China and the consumption transition
Consumption is increasingly driving China’s economy, perhaps marking the country’s much-needed transition to a more sustainable model.
But even if China is moving away, slowly, from its old model based on saving, investing, building and exporting, it is important to realize that the change brings with it new uncertainty, risks and the potential for disappointing growth.
China’s economy grew 7.4% in the third quarter, down from 7.6% in the preceding three months and marking the seventh consecutive quarterly slowing in growth. Underlying figures, however, gave some cause for optimism, particularly a 14.2% rise in September retail sales, a rise of a full point from the month before.
In the first nine months of the year consumption contributed 55% of Chinese GDP growth, outpacing the share of investment, which accounted for 50.5% (net exports subtracted 5.5%).
That’s welcome news: economists have long fretted about China’s growth model, which relied on capital investment at home and, supported by an artificially cheap yuan, exports abroad. While that helped to underwrite a stunning run of growth, it also kept savings rates high and consumption at home relatively low. It also helped to facilitate a build-up of debt which leaves China structurally vulnerable and subject to asset and investment bubbles.
The very idea of transition, even if inevitable, brings up the possibility of totally unpredictable step changes in the way in which China’s economy operates. These changes, again even if needed, might well be smooth but also might be sudden and unsettling.
That’s sparked much comparison with Japan, which enjoyed its own debt and investment-fueled period of growth, only to fall into a morass of deflation and continued poor allocation of capital.
With the rest of the world less willing and able to absorb China’s exports, and with real signs, such as in real estate, that debt was financing less and less viable projects, any sign of a transition to consumption at home is good news.
Like so much change for the good, however, it brings with it real problems and risks during the transition period.
First off, it is probably wise not to get too excited, even though 2012 would make the second straight year of consumption providing the lion’s share of growth. Chinese data is notoriously unreliable, and consumption includes government consumption as well as households, growth of which is both less sustainable and valuable.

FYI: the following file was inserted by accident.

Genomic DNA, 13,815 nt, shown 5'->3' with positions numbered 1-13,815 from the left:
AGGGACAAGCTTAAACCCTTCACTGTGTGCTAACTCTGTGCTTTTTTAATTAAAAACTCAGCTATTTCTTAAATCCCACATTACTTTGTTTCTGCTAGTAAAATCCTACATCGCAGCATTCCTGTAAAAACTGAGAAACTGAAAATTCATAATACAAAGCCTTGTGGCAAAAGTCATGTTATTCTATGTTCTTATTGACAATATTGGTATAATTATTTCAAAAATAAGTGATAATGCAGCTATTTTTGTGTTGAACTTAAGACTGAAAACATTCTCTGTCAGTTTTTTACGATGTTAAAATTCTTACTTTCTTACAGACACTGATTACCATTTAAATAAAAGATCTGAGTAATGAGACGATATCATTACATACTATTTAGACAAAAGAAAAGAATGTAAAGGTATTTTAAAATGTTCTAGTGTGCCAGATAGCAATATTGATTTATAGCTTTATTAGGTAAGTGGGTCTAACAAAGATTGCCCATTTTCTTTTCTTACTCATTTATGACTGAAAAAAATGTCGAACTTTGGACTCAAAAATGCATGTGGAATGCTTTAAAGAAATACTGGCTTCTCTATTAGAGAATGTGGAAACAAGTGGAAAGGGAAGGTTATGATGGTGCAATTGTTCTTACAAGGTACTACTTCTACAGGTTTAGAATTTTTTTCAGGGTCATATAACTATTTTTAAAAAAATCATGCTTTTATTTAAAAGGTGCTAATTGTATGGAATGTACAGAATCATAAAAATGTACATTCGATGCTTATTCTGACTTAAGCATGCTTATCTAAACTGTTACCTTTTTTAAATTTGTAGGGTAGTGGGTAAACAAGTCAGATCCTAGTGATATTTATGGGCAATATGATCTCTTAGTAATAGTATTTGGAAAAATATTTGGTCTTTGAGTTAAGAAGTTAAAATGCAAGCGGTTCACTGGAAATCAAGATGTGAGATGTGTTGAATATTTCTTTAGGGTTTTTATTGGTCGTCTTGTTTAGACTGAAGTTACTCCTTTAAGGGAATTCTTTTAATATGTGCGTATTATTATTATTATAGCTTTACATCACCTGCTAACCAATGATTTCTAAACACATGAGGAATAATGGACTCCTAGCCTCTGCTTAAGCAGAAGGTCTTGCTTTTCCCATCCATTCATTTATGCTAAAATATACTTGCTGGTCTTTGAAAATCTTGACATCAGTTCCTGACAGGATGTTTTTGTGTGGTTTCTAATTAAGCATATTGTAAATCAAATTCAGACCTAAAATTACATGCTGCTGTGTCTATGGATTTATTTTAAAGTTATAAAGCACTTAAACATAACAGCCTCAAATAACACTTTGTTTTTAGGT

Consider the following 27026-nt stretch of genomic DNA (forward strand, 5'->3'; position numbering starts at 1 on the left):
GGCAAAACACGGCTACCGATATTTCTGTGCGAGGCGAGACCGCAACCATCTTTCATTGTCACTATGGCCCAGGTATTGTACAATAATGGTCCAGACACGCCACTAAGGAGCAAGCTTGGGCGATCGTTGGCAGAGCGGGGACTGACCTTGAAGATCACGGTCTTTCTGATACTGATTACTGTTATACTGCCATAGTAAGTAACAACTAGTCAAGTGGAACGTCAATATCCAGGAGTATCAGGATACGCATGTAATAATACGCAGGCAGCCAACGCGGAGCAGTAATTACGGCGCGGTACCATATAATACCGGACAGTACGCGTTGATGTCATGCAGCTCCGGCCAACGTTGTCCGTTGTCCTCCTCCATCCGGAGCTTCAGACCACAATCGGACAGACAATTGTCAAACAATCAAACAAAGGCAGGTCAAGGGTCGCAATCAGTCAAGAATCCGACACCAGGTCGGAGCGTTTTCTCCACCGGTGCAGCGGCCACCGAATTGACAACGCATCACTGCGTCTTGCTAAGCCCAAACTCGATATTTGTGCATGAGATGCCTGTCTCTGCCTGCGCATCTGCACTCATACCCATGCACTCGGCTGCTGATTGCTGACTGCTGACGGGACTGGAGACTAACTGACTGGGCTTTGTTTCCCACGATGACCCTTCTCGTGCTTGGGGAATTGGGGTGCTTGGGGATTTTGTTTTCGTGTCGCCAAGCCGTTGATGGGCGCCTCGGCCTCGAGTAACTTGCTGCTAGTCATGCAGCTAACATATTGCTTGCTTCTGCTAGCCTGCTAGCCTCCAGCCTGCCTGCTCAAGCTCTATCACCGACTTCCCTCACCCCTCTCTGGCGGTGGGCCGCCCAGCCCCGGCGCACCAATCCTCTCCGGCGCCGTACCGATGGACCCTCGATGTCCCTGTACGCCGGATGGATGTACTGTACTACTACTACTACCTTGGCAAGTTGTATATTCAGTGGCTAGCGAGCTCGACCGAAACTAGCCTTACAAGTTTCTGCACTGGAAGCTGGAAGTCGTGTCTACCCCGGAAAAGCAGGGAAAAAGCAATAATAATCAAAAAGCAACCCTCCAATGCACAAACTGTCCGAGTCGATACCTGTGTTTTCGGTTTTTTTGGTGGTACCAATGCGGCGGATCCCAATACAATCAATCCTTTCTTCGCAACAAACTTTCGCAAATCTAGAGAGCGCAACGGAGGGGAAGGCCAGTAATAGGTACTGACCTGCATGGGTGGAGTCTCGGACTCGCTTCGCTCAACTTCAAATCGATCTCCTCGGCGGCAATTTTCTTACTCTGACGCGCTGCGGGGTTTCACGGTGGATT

Secondly, the very idea of transition, even if inevitable, brings up the possibility of totally unpredictable step changes in the way in which China’s economy operates. These changes, again even if needed, might well be smooth but also might be sudden and unsettling.
As Michael Pettis, a professor at Peking University’s Guanghua School of Management, argues, most of the economic forecasting on China takes as its underlying assumption that change will be fairly smooth and evolutionary, looking to predict changes in inputs and outputs. If something, however, is unsustainable – and much in China looks just that – then this approach fails, rarely but spectacularly.
“If we are on the verge of a shift in the development model – perhaps, and usually, because the existing model is unsustainable and must be reversed, the analysis has no value at all,” Pettis wrote in a note to clients this month, before the GDP data.
For a comparison, think about the relationship in the U.S. during the middle part of the last decade between interest rates, housing prices, construction employment and economic growth. Those relationships didn’t change little by little, but all of a sudden, and when they did all sorts of other relationships economists used to predict the future died with them.
Therefore, at the very least, signs of a change towards a domestic- and consumption-oriented economy in China means that there may be quite a bit more uncertainty over the future. As financial markets don’t like uncertainty, to the extent that they realize this, they will impose a larger discount on what they are willing to pay for Chinese financial assets.
This also makes forecasting demand for the many things China consumes much more difficult, at least in the short term. Over the medium and long term the trend is more clear: export-oriented investment for its own sake will diminish, though probably not before more capital is expended, making things even more difficult for industries abroad which must compete with China.
To be sure, long term, China’s transition away from an export-at-all-costs model is both good news and inevitable.
Expecting the US, much less Europe, to continue to eat as much as China cooks over the coming five or 10 years is simply unrealistic. Both have their own transitional problems to wrangle.
As with the US after its own model change, still ongoing, China’s transition period will be both fraught and extremely interesting.
(You can email Jim at firstname.lastname@example.org)